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Orange Book Is The New Spat: FTC Seeks Removal Of ‘Improperly’ Listed Medical Device Patents

Executive Summary

The US Federal Trade Commission wants to clean up the FDA’s Orange Book by purging medical device patents that the commission says should not be in the listing. The FTC argues improper patents in the Orange Book block lower-cost generic equivalents from coming to market. Medtech Insight spoke to attorney Sara Koblitz about the FTC’s delisting push.

The Federal Trade Commission has challenged more than a hundred medical device patents listed in the Food and Drug Administration’s Orange Book, claiming the improper listings stifle competition and further increase the price of drugs.

The Orange Book — officially the FDA’s “Approved Drug Products with Therapeutic Equivalence Evaluations” — is the agency’s authoritative guide to approved prescription drugs.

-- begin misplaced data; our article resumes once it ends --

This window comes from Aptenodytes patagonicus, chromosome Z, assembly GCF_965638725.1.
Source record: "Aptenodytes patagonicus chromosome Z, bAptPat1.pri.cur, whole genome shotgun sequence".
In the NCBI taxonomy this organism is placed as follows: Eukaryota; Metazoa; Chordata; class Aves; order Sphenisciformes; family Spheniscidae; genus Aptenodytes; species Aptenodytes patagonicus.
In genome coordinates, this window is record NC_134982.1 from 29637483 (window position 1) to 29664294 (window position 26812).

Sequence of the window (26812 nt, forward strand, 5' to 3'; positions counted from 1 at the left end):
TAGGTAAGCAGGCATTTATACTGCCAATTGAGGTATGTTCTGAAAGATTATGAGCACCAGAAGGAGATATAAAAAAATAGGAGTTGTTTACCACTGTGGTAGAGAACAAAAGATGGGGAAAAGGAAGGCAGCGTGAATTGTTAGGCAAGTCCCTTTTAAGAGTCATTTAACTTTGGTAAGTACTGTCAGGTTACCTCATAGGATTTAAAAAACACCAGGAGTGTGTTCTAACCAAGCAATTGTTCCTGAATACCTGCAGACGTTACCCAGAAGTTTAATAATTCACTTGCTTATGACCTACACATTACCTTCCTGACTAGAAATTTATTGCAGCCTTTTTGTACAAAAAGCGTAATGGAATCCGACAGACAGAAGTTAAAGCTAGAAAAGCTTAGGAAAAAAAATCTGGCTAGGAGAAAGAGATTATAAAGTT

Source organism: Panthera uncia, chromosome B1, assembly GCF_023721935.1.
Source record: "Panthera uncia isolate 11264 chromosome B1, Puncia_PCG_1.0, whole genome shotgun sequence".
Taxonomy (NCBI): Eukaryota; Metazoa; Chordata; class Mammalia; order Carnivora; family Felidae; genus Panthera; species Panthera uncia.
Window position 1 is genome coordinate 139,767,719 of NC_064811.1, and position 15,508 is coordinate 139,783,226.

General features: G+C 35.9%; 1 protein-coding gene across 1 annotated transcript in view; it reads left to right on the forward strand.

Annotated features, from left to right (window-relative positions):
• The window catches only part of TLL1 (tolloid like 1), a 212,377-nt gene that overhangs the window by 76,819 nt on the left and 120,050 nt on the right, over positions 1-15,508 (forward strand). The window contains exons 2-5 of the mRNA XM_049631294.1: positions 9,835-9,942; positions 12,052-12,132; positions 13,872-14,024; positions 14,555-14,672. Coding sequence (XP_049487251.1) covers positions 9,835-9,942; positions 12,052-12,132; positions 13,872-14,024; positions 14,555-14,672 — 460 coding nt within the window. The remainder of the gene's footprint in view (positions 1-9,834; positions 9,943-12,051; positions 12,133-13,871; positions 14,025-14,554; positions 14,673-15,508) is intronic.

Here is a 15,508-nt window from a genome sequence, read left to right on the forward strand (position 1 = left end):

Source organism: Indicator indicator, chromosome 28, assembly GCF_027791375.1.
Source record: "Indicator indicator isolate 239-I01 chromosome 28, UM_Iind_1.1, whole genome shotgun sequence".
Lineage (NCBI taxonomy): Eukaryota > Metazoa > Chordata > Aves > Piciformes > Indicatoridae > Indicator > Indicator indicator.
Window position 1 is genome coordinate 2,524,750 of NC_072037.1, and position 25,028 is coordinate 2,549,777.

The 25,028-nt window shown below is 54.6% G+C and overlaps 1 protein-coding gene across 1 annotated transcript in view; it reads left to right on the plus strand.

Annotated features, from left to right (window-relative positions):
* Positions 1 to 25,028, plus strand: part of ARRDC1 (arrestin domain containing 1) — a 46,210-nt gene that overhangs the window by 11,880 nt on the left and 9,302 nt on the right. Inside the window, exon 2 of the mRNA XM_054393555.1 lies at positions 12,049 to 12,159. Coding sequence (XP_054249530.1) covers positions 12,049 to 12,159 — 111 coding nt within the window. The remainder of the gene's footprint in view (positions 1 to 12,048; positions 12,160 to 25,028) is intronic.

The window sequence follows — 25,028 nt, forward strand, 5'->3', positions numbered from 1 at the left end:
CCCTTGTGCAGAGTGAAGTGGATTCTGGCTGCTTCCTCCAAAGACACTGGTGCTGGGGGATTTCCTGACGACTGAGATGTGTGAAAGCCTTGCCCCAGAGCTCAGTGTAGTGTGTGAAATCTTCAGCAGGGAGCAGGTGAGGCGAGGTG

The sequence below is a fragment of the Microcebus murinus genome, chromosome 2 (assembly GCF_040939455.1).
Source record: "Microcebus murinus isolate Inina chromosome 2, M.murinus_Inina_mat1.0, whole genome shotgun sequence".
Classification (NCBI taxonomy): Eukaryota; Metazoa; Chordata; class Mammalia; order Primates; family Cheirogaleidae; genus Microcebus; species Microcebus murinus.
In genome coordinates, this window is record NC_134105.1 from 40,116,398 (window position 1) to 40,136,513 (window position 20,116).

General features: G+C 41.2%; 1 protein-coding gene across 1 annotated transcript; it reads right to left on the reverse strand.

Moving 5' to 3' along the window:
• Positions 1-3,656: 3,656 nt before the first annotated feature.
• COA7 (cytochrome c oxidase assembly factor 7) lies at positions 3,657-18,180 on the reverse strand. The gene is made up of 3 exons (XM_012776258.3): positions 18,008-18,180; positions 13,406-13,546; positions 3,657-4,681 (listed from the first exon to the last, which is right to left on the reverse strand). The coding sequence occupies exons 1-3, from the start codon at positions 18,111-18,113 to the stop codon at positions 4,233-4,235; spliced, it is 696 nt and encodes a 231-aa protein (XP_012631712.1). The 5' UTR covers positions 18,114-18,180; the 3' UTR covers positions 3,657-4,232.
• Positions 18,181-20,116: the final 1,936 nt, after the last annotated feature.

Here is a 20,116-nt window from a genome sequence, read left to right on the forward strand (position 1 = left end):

Along with publishing all FDA-approved medications, the Orange Book includes a drug’s active ingredients, dosage forms, strengths and approval dates, as well as information on therapeutic equivalence for generics.

Additionally, the book includes pertinent patent information for the listed drugs.

But as Sara Koblitz, director at the law firm Hyman, Phelps & McNamara, told Medtech Insight, the Orange Book also lists medical devices such as inhalers and injectors that deliver drugs. These device patents, however, are not listed separately in the Orange Book but as part of the patented drug.

“If the drug is used with the device, then the device can be listed with the drug,” Koblitz said.

Patent Protection

Koblitz further explained that listing device patents in the Orange Book provides companies with pre-approval enforcement of their patents, which allows them to bring patent infringement litigation against a potential competitor before that competitor’s product has been approved.